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I know that it's possible to make extension cables for pretty much anything using regular UTP Cable, it's just a matter of matching both ends of the cable and that's it; but by researching a little more into this stuff, I've also learned that some cables are rated to withstand or better transport certain signals, like how much voltage or amps can it carry, or even which frequency ranges it's been made to transport reliably from one end to another, but I'm no expert in electric stuff so I don't know if this matters nor the details for every cable. So the question is, is it possible that I can make a reliable extension for an USB 3.0 cable using regular UTP cable? will I experience some performance issues or something? Thank you.

Edit:

I am not planning to make extensions of more than 1.5m (~5ft) in length.

  • Why don't you just buy a UDB 3 extension cable? They are < 10$ from Amazon. – DavidPostill Jul 7 '15 at 15:58
  • Because I can buy 1000ft of UTP and make as many extensions as I want for < $2 each, and I also have lots of UTP cable lying around here. – arielnmz Jul 7 '15 at 16:01
  • Sure you can get the cable cheap, but do you also have a good source of USB3 connectors? Looks like you would spend at least ~$8 on the connectors+shipping. So I am not sure how you are going to make your cables for less than $2. BTW, this might be a better fit over on the electronics stackexchange. – Zoredache Jul 7 '15 at 16:24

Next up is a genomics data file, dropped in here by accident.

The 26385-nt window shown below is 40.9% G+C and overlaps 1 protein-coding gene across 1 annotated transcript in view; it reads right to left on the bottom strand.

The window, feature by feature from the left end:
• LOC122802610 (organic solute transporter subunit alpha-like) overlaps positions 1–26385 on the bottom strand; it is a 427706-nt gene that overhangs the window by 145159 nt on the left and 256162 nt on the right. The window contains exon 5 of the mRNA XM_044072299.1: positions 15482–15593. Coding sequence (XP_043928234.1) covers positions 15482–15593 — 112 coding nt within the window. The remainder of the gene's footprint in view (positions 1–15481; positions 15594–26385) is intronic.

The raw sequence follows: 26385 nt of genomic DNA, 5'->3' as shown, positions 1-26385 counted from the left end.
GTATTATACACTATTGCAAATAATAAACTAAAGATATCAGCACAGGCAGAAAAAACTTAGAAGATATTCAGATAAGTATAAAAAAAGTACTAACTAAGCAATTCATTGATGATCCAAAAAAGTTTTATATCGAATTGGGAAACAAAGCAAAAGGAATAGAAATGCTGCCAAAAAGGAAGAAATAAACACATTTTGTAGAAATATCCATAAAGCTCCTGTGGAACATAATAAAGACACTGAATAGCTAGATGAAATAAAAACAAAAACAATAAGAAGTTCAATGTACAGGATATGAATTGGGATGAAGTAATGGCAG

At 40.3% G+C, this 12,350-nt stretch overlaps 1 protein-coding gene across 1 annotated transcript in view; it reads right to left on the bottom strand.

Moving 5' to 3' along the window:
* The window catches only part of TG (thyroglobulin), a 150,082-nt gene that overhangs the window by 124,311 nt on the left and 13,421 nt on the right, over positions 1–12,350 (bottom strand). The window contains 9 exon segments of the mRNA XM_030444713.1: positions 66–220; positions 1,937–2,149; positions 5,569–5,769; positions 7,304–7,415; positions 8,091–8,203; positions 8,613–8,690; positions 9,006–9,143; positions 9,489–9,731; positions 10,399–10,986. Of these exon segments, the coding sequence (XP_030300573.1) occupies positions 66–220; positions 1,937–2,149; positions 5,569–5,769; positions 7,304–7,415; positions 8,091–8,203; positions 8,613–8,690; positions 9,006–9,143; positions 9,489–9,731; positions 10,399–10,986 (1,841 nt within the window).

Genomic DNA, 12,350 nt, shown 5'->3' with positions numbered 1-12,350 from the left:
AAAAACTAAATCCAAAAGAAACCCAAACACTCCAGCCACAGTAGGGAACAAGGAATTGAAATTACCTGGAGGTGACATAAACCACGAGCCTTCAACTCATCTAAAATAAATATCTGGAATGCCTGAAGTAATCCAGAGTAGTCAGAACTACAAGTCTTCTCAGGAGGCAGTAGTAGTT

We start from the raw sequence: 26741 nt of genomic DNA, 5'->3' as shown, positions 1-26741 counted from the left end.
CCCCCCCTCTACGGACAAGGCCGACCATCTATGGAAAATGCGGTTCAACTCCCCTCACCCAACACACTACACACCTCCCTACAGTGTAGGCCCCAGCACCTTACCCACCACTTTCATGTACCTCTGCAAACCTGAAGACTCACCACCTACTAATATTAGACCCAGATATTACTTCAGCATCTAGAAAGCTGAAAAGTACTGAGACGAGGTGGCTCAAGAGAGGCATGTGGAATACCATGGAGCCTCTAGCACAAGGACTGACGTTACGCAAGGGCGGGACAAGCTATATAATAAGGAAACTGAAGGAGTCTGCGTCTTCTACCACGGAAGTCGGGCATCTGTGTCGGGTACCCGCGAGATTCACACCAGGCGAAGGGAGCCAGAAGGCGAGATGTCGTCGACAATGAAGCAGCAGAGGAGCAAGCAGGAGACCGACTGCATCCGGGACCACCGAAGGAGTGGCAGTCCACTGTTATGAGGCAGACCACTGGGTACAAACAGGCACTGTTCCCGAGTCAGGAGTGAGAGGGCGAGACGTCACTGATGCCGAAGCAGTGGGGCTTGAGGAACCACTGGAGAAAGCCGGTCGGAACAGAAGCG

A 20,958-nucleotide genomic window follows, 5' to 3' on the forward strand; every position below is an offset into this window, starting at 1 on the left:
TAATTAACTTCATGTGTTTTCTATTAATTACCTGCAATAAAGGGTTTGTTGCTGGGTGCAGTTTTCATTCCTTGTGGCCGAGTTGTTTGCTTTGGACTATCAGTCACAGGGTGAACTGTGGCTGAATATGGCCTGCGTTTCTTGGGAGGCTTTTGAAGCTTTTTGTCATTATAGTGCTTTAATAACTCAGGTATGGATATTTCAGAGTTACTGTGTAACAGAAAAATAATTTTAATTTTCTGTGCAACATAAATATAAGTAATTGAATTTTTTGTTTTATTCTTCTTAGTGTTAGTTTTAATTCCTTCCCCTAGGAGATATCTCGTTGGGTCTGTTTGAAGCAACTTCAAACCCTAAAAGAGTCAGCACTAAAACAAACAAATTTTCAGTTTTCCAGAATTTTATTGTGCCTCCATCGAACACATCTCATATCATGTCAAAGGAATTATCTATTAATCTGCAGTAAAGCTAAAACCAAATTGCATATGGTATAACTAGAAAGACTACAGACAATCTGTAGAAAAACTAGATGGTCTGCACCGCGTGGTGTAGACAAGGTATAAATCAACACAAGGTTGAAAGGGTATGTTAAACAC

• @arielnmz The cables are not compatible (see my answer). – DavidPostill Jul 7 '15 at 16:30
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Is it possible to make an extension for an USB 3.0 cable using regular UTP cable?

No, because the cables are not compatible:

  • Cat 5 cable contains 4 twisted pairs (8 wires) so it does not contain enough wires.

  • Cat 5 UTP has twisted pairs that are not shielded and only contain 8 wires.

  • Cat 5 STP has twisted pairs the are shielded and only contain 8 wires.

  • USB 3 cable requires 2 SDPS (Shielded Differential Pairs) each of which contain 3 wires.

  • USB 3.0 cables requires 10 wires:

    • Two wires are used for power.

    • A single unshielded twisted pair (UTP) is used for High-Speed and lower data transfer and allows for backward compatibility.

    • Two shielded differential pairs (SDPs) have been added. Each SDP contains three wires, two for signal transmission and one drain wire. The two SDPs are used for transferring SuperSpeed data allowing for simultaneous bi-directional data flow.

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